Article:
College PhysicsScience and Technology
In order to describe the motion of an object, you must first be able to describe its position—where it is at any particular time. More precisely, you need to specify its position relative to a convenient reference frame. Earth is often used as a reference frame, and we often describe the position of an object as it relates to stationary objects in that reference frame. For example, a rocket launch would be described in terms of the position of the rocket with respect to the Earth as a whole, while a professor’s position could be described in terms of where she is in relation to the nearby white board. (See [link].) In other cases, we use reference frames that are not stationary but are in motion relative to the Earth. To describe the position of a person in an airplane, for example, we use the airplane, not the Earth, as the reference frame. (See [link].)
If an object moves relative to a reference frame (for example, if a professor moves to the right relative to a white board or a passenger moves toward the rear of an airplane), then the object’s position changes. This change in position is known as displacement. The word “displacement” implies that an object has moved, or has been displaced.
Displacement is the change in position of an object:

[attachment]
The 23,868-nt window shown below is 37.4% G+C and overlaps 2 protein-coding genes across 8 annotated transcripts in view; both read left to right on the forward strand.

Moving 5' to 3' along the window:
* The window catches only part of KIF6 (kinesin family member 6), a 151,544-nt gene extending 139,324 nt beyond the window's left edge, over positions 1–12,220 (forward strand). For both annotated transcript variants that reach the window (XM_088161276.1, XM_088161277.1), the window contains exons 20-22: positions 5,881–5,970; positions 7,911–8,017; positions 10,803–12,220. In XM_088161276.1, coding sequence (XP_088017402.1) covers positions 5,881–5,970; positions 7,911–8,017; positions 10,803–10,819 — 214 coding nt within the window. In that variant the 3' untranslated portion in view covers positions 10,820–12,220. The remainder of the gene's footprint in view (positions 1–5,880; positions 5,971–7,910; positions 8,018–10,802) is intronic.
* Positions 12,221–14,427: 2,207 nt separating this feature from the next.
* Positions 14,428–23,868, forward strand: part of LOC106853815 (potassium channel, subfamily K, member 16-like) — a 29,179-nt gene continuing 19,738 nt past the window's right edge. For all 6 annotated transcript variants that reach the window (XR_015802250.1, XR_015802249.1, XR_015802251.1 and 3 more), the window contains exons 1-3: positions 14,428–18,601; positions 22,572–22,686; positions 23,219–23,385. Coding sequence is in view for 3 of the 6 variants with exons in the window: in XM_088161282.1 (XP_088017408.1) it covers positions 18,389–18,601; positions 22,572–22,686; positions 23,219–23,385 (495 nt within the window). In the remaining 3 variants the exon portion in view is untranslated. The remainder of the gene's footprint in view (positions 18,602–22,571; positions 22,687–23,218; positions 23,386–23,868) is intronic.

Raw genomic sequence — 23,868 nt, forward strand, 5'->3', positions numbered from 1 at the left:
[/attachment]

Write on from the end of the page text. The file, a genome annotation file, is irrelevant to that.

where is displacement, is the final position, and is the initial position.
In this text the upper case Greek letter (delta) always means “change in” whatever quantity follows it; thus, means change in position. Always solve for displacement by subtracting initial position from final position .
Note that the SI unit for displacement is the meter (m) (see Physical Quantities and Units), but sometimes kilometers, miles, feet, and other units of length are used. Keep in mind that when units other than the meter are used in a problem, you may need to convert them into meters to complete the calculation.
Note that displacement has a direction as well as a magnitude. The professor’s displacement is 2.0 m to the right, and the airline passenger’s displacement is 4.0 m toward the rear. In one-dimensional motion, direction can be specified with a plus or minus sign. When you begin a problem, you should select which direction is positive (usually that will be to the right or up, but you are free to select positive as being any direction). The professor’s initial position is and her final position is . Thus her displacement is
In this coordinate system, motion to the right is positive, whereas motion to the left is negative. Similarly, the airplane passenger’s initial position is and his final position is , so his displacement is
His displacement is negative because his motion is toward the rear of the plane, or in the negative direction in our coordinate system.
Although displacement is described in terms of direction, distance is not. Distance is defined to be the magnitude or size of displacement between two positions. Note that the distance between two positions is not the same as the distance traveled between them. Distance traveled is the total length of the path traveled between two positions. Distance has no direction and, thus, no sign. For example, the distance the professor walks is 2.0 m. The distance the airplane passenger walks is 4.0 m.